In previous articles, I have rambled about the joys of air travel and how we can get so much work done while cruising at 37,000 feet. Equally I have been positively evangelical about how brilliant
club lounges and business hotels are because of the laptop charge points, WiFi, and lack of screaming children.
But recently I have had to travel with a colleague formally known as Paul. A couple of years ago
Paul had a bit of a crisis and took himself off to India and an ashram, surviving on carrots, karma, and herbal tea. Ask him about his experiences and he positively explodes with joy as he preaches about the benefits of living
in a tree and changing your name to something that no one can pronounce.
Though warned about discussing the matter with him,
I ordered a steak at a restaurant and he grimaced with
such anguish I was concerned he was about to have another crisis and swap flights from Geneva to Goa.
I tentatively enquired why he looked like the Pope
at a satanic-theme party, only to be lambasted for hours about how long beef takes to digest, and what lovely animals cows are, and how I would become a slave to Western civilisation. In defence, I pointed out that if it takes so long to digest it
must be a long lasting source of energy, that
cows are lovely animals and even nicer when served medium rare, and that I probably was beyond saving from
Western culture until an alternative appears with faster broadband and cheaper super-unleaded.
He then forced me, under threat of chanting loudly mid-flight, to agree to an alternative regime. A regime where work starts at nine, ends at five, and 20-minute breaks are taken regularly. I was able to negotiate on some points, such as veganism and meditation, but nevertheless the following week was likely to be 'alternative' in a bad way, like decaf coffee or swapping the pet dog for an alligator. His plan had essentially cut my 16-hour days in half that, to me at least, seemed like skiving — even consultants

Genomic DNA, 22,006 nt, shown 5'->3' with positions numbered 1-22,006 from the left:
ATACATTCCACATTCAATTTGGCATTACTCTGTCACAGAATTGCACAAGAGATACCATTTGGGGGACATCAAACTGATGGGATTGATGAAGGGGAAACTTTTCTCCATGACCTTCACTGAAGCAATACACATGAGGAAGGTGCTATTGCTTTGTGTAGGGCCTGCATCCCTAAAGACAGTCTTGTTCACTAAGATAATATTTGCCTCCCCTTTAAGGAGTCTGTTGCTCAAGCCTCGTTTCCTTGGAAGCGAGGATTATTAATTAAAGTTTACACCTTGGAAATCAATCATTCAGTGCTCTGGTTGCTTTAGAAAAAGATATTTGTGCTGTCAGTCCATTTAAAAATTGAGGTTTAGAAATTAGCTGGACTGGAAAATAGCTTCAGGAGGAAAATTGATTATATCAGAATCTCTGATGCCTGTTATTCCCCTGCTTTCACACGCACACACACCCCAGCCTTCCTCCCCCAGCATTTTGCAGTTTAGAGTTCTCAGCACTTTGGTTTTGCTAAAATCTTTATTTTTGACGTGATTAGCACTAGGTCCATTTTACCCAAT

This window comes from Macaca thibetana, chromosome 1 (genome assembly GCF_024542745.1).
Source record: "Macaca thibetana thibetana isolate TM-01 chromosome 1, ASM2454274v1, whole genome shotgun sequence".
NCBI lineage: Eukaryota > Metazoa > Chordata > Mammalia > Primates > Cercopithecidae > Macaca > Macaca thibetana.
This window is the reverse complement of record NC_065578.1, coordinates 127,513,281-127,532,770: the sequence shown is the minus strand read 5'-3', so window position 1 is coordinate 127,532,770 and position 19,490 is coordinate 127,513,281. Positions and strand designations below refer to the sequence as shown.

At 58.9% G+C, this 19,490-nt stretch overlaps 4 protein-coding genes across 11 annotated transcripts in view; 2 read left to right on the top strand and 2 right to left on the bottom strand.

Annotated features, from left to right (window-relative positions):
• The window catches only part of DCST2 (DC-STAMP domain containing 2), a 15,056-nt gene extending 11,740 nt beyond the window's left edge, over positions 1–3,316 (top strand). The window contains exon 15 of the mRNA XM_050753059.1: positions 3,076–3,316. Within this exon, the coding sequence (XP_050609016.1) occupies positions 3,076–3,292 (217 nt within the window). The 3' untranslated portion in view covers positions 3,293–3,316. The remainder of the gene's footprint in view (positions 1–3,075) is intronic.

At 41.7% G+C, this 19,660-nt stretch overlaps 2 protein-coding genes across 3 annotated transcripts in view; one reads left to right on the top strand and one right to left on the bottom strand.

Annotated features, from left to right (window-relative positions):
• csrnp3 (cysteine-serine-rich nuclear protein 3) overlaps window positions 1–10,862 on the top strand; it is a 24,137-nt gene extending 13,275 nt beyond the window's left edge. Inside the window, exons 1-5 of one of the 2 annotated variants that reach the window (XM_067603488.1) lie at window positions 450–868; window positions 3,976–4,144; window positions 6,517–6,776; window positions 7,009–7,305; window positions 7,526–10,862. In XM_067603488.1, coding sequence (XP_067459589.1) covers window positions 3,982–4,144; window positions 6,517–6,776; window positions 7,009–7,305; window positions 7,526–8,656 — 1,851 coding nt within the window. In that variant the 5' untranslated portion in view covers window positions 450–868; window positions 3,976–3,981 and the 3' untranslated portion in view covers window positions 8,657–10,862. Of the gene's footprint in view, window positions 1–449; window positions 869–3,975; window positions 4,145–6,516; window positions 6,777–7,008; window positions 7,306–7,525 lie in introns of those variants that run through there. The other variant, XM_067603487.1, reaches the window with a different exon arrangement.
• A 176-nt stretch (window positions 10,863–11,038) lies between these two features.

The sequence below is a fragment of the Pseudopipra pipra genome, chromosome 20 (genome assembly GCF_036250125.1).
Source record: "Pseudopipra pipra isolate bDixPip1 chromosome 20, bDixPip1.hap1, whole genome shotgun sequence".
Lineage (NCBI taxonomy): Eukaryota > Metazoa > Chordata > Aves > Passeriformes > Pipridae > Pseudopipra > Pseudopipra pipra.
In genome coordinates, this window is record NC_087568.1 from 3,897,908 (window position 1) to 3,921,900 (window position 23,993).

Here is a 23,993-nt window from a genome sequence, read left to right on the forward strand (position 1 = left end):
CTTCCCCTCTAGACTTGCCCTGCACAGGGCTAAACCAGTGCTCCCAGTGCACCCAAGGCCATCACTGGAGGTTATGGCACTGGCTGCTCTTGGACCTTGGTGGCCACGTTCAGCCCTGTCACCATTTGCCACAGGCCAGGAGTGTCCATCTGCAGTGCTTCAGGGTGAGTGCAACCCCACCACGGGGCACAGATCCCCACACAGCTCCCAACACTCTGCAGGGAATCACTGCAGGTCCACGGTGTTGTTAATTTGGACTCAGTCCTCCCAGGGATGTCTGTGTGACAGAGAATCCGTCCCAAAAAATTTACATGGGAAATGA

work longer hours nowadays.
I am happy to report that the week did not go well. I got very little done, had far too much spare time to spend with the man formerly known as Paul, and as a consequence I have to go back to Switzerland to finish the job in the near future. So I must apologise for my previous rants, they are not nearly extreme enough. I would therefore suggest a private jet, a car pass for Heathrow runway to avoid the lounge, purchasing multiple properties
worldwide to avoid hotels, and many, many steaks. I'm aware most of this is beyond our pay grade so in the meantime my advice is to avoid people who have changed their name to something you can't spell, and if you do bump into one,
ask him or her why they came back to our hardworking, beef-powered society if their alternative is so marvellous. It sent the man formerly known as Paul into a glorious two-day, silent strop.
Our entrepreneurial correspondent travels the world in search of business, soft beds and good breakfasts.
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